On The Money: Congress passes bill to avert shutdown as coronavirus talks drag into weekend | Federal Reserve fight imperils relief talks
Happy Friday and welcome back to On The Money. I’m Sylvan Lane, and here’s your nightly guide to everything affecting your bills, bank account and bottom line.
THE BIG DEAL—Congress passes bill to avert shutdown as coronavirus talks drag into weekend: Congress passed a days-long stopgap bill on Friday, hours before the government was scheduled to shut down, as negotiations over another coronavirus stimulus bill stretched into the weekend.
- The legislation, which passed the Senate in a voice vote, extends the government funding deadline from Dec. 18 to the end of Dec. 20, giving negotiators more time to finish a sweeping deal to provide year-end coronavirus relief and fund the government through Oct. 1.
- The House already passed the two-day continuing resolution (CR), meaning it now goes to President Trump’s desk. He’ll need to sign it before midnight in order to prevent a temporary, middle-of-the-night lapse in government funding.
“I think all of our colleagues understand our present situation. Both sides of the aisle are firmly committed to finalizing another pandemic rescue package … But alas we are not there yet,” said Senate Majority Leader Mitch McConnell (R-Ky.) “Given that, our urgent task is to pass a stopgap funding measure.”
It wasn’t clear throughout Friday that the Senate would be able to pass the stopgap bill. The Hill’s Jordain Carney tells us why here.
Shutdown averted: Sen. Bernie Sanders (I-Vt.) initially interrupted passage of the bill on Friday night as though to object but ultimately did not.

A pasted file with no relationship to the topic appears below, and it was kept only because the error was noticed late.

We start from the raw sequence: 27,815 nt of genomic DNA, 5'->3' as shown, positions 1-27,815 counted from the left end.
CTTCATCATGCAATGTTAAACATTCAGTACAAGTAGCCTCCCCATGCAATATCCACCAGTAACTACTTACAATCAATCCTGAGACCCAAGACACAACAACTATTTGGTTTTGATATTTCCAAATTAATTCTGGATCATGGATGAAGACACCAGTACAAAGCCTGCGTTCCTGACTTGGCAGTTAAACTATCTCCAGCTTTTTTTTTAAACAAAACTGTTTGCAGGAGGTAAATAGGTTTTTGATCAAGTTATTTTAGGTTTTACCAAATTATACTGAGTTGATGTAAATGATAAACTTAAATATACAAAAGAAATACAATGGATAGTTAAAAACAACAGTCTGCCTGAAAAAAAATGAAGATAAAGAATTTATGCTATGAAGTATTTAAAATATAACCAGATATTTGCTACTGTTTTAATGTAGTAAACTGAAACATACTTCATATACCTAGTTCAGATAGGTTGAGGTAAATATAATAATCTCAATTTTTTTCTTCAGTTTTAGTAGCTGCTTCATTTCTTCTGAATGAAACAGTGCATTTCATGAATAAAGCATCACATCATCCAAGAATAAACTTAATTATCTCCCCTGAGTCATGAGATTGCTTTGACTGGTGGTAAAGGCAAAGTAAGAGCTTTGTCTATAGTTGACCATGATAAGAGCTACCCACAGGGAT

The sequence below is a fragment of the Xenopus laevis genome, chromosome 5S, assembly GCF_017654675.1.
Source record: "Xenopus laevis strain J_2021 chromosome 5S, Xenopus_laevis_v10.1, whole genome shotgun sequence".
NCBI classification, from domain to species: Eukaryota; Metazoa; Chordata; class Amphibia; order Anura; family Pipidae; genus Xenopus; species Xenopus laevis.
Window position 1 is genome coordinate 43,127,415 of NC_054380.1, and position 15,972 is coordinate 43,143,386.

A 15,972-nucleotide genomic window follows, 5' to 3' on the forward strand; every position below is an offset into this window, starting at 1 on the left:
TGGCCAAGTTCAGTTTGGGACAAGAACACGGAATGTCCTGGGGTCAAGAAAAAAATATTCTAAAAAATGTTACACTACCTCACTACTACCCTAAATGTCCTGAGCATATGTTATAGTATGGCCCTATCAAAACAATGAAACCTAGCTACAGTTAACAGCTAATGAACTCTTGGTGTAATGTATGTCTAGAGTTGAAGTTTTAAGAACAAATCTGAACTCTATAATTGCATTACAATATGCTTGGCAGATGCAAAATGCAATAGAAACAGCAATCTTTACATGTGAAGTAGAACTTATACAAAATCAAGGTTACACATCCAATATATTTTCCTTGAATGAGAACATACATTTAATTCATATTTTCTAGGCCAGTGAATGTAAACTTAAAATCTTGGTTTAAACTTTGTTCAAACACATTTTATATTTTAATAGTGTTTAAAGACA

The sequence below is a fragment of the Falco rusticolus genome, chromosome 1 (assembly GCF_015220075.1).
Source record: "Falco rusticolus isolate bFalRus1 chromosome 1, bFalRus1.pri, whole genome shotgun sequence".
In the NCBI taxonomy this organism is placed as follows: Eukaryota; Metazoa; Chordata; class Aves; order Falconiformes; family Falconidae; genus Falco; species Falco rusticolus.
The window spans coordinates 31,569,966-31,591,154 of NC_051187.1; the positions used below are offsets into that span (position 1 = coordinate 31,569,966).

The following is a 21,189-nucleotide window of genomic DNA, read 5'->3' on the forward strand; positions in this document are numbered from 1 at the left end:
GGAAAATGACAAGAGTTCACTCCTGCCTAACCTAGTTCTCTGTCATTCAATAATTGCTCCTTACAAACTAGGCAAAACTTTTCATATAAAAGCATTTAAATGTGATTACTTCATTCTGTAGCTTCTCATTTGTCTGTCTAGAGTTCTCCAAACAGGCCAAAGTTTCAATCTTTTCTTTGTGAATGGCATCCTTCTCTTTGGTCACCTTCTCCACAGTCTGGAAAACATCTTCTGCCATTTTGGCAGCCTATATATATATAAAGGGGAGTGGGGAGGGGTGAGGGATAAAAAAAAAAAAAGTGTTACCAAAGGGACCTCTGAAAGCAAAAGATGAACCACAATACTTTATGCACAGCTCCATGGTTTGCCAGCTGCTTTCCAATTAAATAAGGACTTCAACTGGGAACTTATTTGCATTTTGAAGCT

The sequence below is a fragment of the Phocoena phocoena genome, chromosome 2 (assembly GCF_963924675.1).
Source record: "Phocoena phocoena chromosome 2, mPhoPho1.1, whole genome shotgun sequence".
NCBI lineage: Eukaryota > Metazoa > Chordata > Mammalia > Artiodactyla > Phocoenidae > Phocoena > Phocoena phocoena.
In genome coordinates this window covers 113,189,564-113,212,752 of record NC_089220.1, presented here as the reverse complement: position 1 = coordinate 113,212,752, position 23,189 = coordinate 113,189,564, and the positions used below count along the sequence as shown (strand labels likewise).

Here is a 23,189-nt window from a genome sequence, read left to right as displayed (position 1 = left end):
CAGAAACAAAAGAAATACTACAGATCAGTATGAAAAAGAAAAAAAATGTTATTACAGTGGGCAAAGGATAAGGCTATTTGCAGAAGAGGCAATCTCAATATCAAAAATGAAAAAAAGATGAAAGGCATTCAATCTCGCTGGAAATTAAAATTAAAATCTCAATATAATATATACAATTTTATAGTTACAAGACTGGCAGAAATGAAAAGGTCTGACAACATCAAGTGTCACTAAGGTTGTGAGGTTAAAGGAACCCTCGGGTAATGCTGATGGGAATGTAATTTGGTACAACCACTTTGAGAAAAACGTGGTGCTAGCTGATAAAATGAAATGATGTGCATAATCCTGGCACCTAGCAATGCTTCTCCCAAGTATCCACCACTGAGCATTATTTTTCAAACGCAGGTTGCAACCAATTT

“Majority Leader McConnell and I do not agree on much but as I understand it we are in agreement on at least one point and that is that the Senate cannot go home until a COVID emergency relief bill is passed,” Sanders said.
Coronavirus deal the last hurdle: Lawmakers approved the stopgap bill with leaders still haggling over a deal that would tie roughly $900 billion in coronavirus aid to a $1.4 trillion bill to fund the government.
Negotiators had hoped to be able to announce a deal on an overarching package by Friday night’s deadline, but have yet to resolve several key sticking points.
- Tensions flared Friday over an effort by Sen. Pat Toomey (R-Pa.) to include language in the bill codifying the end of an emergency federal lending facility and preventing the incoming Biden administration from restarting it.
- Democrats view the demand as a non-starter but the push has wide support among Republicans.
“Legal experts, senior banking officials, and former Republican and Democratic regulatory officials all agree: the proposal to pull back on the Fed’s 13(3) authority would set a terrible precedent, hurt the Fed’s independence, and weaken its ability to respond quickly to future crises,” said Sen. Mark Warner (D-Va.).
The Hill’s Niv Elis has more here on the fight over the Fed’s lending facilities.
LEADING THE DAY